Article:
No business is immune to cyber incidents, but the risk can be mitigated

Arminas Grigonis, Chief Technology Officer


Any business can fall victim to a costly cyber incident. Companies have to constantly balance between security, speed, quality and customer satisfaction, and cyber incidents are on the rise. So it is only a matter of time before a company is hit by a cyber attack or human error, which accounts for up to half of all cyber incidents.

EBV Finance IT CTO Arminas Grigonis says that the number of cyber incidents has doubled in the last year, so even if you take the recommended actions, the biggest mistake is to think that you are safe enough and there is no threat.

“Illusions like that reduce vigilance and caution, and lead to various work organisation and technical errors,” assures the expert.

Cybercrime is first and foremost a business

According to Mr Grigonis, criminals are attracted to the “most valuable” data – the data that have the highest commercial or reputational value or that are related to personal data. Cybercrime is a business that is all about getting the most profit with the least effort by exploiting the weaknesses of other businesses.

“Cybercriminals scan the entire Internet, looking for vulnerabilities. If your systems or websites go a long time without being updated, if the network traffic is not limited, or if you use unencrypted data transmission channels, you risk becoming easy prey, regardless of the content of your data or the size of your company”, says Mr Grigonis. So a small business or one that might seem to be of no interest to anyone should not be nonchalant either.

Another vulnerable area is people. Technical security measures do not always protect against errors that may appear minor at first glance, like opening a suspicious e-mail or using the same password everywhere, especially if that password is written down and kept in a visible place.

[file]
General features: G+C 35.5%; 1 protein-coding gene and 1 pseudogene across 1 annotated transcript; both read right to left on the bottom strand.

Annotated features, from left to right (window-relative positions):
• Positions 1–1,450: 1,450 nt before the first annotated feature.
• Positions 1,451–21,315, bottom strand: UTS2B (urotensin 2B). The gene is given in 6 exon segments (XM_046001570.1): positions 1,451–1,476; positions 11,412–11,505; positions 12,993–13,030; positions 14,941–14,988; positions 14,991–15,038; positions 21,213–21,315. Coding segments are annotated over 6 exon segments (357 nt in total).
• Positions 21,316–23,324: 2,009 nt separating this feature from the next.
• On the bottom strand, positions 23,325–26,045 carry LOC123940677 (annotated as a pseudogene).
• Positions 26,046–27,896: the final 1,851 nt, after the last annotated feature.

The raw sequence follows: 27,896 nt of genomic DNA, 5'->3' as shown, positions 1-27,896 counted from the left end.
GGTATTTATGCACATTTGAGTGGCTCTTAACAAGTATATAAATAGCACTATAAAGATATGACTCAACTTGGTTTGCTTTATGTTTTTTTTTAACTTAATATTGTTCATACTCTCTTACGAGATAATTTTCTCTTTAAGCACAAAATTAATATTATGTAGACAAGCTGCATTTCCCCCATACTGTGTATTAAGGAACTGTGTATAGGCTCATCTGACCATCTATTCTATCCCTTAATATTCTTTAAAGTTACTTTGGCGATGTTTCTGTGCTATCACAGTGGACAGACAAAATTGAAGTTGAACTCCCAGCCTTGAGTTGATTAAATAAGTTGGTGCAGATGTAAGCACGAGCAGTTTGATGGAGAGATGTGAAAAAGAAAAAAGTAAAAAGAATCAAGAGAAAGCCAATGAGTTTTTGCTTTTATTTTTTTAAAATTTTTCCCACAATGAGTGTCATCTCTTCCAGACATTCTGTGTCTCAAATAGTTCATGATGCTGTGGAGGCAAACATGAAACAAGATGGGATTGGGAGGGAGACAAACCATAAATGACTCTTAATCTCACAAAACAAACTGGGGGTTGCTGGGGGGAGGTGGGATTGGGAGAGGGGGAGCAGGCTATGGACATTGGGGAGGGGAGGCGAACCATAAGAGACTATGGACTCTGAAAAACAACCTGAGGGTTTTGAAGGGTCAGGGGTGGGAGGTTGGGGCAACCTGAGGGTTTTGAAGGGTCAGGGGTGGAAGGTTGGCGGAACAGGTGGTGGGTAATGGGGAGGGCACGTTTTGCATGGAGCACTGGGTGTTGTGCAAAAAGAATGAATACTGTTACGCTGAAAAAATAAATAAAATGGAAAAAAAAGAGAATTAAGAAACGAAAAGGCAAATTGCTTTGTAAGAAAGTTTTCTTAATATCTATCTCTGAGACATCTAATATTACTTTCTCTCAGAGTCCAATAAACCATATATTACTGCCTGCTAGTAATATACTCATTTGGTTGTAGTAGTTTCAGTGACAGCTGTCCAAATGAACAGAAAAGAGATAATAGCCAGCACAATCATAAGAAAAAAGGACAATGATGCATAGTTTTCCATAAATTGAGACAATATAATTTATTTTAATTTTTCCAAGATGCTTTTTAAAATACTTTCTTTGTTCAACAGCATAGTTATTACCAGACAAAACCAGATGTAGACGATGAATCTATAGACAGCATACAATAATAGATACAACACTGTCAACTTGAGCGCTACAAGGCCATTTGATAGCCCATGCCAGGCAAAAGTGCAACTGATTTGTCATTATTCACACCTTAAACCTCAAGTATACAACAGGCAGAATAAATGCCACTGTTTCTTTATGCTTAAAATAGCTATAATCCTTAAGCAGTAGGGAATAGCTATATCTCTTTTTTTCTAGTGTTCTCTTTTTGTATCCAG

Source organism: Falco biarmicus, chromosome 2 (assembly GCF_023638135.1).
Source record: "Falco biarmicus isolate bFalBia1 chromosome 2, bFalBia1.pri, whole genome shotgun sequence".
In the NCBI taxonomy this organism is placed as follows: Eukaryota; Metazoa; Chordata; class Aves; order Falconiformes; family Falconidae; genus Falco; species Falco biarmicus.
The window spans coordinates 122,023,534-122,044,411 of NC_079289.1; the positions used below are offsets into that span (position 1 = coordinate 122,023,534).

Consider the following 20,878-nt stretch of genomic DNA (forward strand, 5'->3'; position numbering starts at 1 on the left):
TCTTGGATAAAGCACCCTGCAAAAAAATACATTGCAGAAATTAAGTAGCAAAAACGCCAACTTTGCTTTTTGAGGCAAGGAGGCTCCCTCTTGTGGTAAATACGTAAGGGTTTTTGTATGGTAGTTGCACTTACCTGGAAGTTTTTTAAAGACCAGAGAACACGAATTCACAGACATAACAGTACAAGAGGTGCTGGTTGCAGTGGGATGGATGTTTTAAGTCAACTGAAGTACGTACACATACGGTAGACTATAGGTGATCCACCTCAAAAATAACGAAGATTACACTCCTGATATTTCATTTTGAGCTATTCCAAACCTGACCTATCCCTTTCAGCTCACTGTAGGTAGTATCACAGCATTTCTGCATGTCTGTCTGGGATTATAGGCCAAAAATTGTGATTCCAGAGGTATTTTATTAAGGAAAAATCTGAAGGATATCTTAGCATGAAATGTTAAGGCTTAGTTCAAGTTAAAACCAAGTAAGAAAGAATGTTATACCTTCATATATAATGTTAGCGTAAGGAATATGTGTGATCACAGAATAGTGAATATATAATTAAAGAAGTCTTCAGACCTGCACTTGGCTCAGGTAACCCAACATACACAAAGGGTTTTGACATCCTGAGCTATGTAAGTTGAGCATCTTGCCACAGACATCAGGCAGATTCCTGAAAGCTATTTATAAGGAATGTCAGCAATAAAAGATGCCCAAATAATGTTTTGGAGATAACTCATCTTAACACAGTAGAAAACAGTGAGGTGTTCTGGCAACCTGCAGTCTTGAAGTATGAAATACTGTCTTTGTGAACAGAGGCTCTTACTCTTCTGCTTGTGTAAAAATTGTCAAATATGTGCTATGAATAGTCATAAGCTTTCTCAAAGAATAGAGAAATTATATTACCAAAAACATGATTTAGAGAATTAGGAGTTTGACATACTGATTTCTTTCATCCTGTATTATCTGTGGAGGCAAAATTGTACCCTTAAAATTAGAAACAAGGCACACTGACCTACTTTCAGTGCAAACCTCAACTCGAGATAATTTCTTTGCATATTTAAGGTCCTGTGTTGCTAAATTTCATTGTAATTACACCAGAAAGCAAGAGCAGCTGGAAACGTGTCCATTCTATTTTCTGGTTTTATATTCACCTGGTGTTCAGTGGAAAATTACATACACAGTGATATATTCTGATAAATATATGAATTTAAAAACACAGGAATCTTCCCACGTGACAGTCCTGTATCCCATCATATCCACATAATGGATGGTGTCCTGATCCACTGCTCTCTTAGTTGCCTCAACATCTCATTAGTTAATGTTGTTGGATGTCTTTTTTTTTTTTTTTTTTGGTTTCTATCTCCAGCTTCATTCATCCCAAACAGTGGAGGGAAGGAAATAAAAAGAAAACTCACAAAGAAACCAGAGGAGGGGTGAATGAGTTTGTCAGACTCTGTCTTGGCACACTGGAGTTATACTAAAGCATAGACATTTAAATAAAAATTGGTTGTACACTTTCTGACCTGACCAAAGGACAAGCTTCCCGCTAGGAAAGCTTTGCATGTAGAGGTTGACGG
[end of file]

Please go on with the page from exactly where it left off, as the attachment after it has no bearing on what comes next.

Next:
The objective may not be financial

In order to obtain login details and access to sensitive data, criminals often use “phishing” or data luring. The term “phishing” comes from “password fishing”.

“Typically, victims are sent a fake e-mail that looks like a real one from a bank or other organisation and tries to convince them to click on a link to a fake page and perform additional actions, like providing bank account details, passwords or other sensitive data,” says Mr Grigonis.

According to the expert, other common methods include attacks that encrypt company data and demand a ransom (ransomware attacks), and SQL injection, where web pages and applications that work with databases are taken over by inserting a special SQL code into the query.

Criminals are not always driven by financial objectives. Sometimes they act at the behest of states or political or other interested groups. In such cases, the objective is not to profit, but to disrupt activities or use the data for espionage purposes.  One example of this is distributed denial of service (DDoS) attacks, where the systems of various institutions and companies are bombarded with requests from numerous infected computers, phones and other devices in order to make them inaccessible to legitimate users,” says the EBV Finance IT CTO.

Never pay ransom

Mr Grigonis says that the risk and damage of cyber incidents due to attacks and human errors can be reduced by applying a few simple measures. First of all, you should always use at least two-factor authentication. Second, you should make backup copies of systems and data that are technically separated from the main servers. And finally, cybersecurity should be handled by dedicated, experienced professionals – not by company employees with other responsibilities who would learn on the job.

“The cost of a learner’s mistake is simply too high. Cybersecurity training should be mandatory for all company employees, and regular training must be provided for them. In addition, crisis management and recovery plans must be tested regularly,” says Mr Grigonis.

The specialist also recommends never paying a ransom for data. This can be an expensive decision from a business point of view, but the best way to prevent criminal activity is not to encourage it with additional funding.